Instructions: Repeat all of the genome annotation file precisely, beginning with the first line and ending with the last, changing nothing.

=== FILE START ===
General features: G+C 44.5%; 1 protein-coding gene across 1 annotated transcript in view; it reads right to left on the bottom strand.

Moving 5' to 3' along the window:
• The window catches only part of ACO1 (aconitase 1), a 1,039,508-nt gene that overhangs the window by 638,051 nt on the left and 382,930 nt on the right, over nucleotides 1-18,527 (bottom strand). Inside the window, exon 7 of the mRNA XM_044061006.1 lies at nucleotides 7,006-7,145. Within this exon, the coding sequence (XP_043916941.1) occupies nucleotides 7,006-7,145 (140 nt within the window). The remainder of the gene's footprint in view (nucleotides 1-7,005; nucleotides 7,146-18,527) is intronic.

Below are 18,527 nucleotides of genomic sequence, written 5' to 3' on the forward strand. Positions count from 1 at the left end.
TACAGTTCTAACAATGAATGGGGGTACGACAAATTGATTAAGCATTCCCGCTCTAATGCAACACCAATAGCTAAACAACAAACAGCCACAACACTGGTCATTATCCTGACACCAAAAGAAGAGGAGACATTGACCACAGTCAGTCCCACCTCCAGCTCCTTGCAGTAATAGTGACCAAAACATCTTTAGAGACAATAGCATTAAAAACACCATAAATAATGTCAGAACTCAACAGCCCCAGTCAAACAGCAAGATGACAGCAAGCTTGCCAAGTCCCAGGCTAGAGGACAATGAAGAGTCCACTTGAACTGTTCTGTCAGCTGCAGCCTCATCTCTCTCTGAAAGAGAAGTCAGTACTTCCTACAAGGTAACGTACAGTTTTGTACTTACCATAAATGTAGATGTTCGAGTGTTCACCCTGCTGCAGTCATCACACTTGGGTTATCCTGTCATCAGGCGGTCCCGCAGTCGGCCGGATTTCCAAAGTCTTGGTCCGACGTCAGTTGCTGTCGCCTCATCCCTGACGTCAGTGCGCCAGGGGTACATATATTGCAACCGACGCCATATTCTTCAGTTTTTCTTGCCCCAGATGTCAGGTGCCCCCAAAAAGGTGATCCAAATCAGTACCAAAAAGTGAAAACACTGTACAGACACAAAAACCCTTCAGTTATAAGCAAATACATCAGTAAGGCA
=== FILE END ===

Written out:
General features: G+C 44.5%; 1 protein-coding gene across 1 annotated transcript in view; it reads right to left on the bottom strand.

Moving 5' to 3' along the window:
• The window catches only part of ACO1 (aconitase 1), a 1,039,508-nt gene that overhangs the window by 638,051 nt on the left and 382,930 nt on the right, over nucleotides 1-18,527 (bottom strand). Inside the window, exon 7 of the mRNA XM_044061006.1 lies at nucleotides 7,006-7,145. Within this exon, the coding sequence (XP_043916941.1) occupies nucleotides 7,006-7,145 (140 nt within the window). The remainder of the gene's footprint in view (nucleotides 1-7,005; nucleotides 7,146-18,527) is intronic.

Below are 18,527 nucleotides of genomic sequence, written 5' to 3' on the forward strand. Positions count from 1 at the left end.
TACAGTTCTAACAATGAATGGGGGTACGACAAATTGATTAAGCATTCCCGCTCTAATGCAACACCAATAGCTAAACAACAAACAGCCACAACACTGGTCATTATCCTGACACCAAAAGAAGAGGAGACATTGACCACAGTCAGTCCCACCTCCAGCTCCTTGCAGTAATAGTGACCAAAACATCTTTAGAGACAATAGCATTAAAAACACCATAAATAATGTCAGAACTCAACAGCCCCAGTCAAACAGCAAGATGACAGCAAGCTTGCCAAGTCCCAGGCTAGAGGACAATGAAGAGTCCACTTGAACTGTTCTGTCAGCTGCAGCCTCATCTCTCTCTGAAAGAGAAGTCAGTACTTCCTACAAGGTAACGTACAGTTTTGTACTTACCATAAATGTAGATGTTCGAGTGTTCACCCTGCTGCAGTCATCACACTTGGGTTATCCTGTCATCAGGCGGTCCCGCAGTCGGCCGGATTTCCAAAGTCTTGGTCCGACGTCAGTTGCTGTCGCCTCATCCCTGACGTCAGTGCGCCAGGGGTACATATATTGCAACCGACGCCATATTCTTCAGTTTTTCTTGCCCCAGATGTCAGGTGCCCCCAAAAAGGTGATCCAAATCAGTACCAAAAAGTGAAAACACTGTACAGACACAAAAACCCTTCAGTTATAAGCAAATACATCAGTAAGGCA